Rest stop finds new home in Eugene

Rest stop finds new home in Eugene
Posted on 05/08/2016

An overnight homeless camp will move to the Eugene Mission instead of the Santa Clara area

By Christian Hill

The Register-Guard

For the second time in a week, Eugene city officials have announced a new home for a city-sanctioned overnight homeless camp that must move from its current location near Autzen Stadium.

The announcement that the camp will move onto property at the Eugene Mission comes less than a week after the city backtracked on an earlier announcement that the camp, known as a rest stop in city parlance, would move to the Santa Clara neighborhood. Residents and businesses near the proposed location had expressed concerns.

City staff said at the time they would review feedback from the neighborhood in considering how best to move forward.

On Thursday, City Manager Jon Ruiz said in a press release that the mission offered to allow the rest stop, operated by the nonprofit group Nightingale Health Sanctuary, to locate on its property on West First Avenue for six months. The move — from behind Lane County Behavioral Health Services on Martin Luther King Jr. Boulevard — is expected within the next couple of weeks.

The prolonged and extensive search for a new location for the rest stop has illustrated the difficulties the nearly three-year pilot program has had in assuaging concerns about the legal homeless camps.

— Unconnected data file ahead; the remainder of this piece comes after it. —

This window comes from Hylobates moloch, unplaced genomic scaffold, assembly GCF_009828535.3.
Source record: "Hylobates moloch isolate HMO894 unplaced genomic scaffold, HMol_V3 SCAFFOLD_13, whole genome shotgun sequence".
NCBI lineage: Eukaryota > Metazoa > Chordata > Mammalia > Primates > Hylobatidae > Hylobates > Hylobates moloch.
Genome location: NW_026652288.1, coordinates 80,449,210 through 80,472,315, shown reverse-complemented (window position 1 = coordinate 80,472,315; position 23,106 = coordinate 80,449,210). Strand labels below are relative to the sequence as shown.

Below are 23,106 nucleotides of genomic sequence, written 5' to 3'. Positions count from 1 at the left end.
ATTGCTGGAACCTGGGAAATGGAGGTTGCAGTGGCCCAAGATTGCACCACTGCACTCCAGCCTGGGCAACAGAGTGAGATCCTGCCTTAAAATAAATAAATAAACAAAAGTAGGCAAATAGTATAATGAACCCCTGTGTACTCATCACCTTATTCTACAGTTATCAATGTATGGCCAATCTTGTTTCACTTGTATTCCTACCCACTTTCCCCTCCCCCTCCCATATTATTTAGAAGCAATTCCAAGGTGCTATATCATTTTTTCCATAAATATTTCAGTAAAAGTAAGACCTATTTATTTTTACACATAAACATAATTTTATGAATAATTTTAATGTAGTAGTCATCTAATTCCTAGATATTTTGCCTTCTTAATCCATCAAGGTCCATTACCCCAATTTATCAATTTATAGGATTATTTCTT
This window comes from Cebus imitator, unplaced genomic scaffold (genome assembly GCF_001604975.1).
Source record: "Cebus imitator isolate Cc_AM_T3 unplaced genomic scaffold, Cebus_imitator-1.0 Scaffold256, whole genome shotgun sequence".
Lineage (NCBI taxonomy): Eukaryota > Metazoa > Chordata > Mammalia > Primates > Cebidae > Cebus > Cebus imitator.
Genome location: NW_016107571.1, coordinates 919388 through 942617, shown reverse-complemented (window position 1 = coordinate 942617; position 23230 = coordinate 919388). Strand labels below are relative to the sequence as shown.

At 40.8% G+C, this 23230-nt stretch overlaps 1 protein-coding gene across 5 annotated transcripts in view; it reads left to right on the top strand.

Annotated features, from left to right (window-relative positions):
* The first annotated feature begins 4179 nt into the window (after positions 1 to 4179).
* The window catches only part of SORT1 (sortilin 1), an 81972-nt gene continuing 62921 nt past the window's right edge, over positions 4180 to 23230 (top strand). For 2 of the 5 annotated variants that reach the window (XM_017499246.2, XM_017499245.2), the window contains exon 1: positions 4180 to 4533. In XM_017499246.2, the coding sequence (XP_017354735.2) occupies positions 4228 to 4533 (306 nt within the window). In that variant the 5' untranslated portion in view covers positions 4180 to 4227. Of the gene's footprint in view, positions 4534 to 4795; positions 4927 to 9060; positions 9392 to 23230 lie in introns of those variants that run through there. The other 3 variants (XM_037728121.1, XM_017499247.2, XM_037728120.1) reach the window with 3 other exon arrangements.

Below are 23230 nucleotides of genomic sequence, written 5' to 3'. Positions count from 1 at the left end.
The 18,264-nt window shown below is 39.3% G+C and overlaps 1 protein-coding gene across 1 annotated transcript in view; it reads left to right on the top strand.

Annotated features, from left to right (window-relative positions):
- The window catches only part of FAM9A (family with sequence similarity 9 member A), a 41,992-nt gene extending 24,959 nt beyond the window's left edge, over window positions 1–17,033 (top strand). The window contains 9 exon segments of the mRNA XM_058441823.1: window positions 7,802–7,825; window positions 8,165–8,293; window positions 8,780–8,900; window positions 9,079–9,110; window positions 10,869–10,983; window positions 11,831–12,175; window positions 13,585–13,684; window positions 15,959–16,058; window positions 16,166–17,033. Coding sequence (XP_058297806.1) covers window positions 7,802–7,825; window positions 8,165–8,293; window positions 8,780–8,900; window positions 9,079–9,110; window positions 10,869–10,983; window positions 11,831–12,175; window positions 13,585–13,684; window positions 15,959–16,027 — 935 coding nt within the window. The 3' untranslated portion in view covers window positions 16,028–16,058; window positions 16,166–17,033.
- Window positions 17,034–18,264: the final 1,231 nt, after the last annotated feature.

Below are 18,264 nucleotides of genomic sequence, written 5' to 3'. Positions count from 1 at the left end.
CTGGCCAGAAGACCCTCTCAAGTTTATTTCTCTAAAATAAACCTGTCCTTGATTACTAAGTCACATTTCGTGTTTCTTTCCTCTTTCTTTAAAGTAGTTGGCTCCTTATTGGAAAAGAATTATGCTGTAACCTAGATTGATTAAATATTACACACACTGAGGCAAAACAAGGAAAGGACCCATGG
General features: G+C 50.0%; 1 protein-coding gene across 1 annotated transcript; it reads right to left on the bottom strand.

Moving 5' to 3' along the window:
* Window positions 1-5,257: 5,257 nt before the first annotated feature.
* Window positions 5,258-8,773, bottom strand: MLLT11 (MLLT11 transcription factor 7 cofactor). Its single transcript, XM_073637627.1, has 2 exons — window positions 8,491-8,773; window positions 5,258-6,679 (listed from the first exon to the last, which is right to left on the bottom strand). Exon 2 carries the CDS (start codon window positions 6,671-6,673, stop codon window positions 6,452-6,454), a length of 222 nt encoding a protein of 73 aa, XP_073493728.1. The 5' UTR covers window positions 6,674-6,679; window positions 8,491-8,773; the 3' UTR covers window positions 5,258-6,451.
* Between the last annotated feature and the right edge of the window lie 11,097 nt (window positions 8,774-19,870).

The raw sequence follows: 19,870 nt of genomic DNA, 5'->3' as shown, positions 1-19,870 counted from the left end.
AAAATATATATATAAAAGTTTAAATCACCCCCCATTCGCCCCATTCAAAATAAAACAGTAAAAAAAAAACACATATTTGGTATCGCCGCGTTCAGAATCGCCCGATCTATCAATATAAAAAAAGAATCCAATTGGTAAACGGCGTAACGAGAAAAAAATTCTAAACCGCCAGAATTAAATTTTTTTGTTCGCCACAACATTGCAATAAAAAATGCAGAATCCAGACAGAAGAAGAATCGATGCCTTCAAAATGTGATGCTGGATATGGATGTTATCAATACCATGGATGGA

City officials have acknowledged that finding a site that meets the requirements of the authorizing ordinance and minimizes possible impacts on neighboring residents and businesses has “proved challenging.”

“This generous offer from the Mission allows us the time to help build understanding and confidence in the rest stop program as we continue to work on multiple approaches to addressing the challenge of homelessness with our social service agency and government partners,” Ruiz said in his statement.


With the move, all five city-sanctioned rest stops will be located on or within about a half-mile of the Mission property in Ward 7, represented by Councilor Claire Syrett. The nonprofit group Community Supported Shelters operates the other four rest stops, including a veterans camp on the Mission property.

Last week, the City Council selected two final sites for the rest stop, and authorized Ruiz to make the final selection after further vetting. The City Council is on its summer recess. The ordinance allowing the rest stops requires council approval of their locations, and it was unclear Thursday whether separate approval was required since another rest stop already exists at the Mission.

Ruiz initially selected what’s been called the Lone Oak site, a future park site east of the Santa Clara Fred Meyer shopping center, after ruling out the other potential site near West 13th Avenue and Bailey Hill Road.

City staff had told the councilors before their authorization that they looked at hundreds of potential locations before narrowing them down.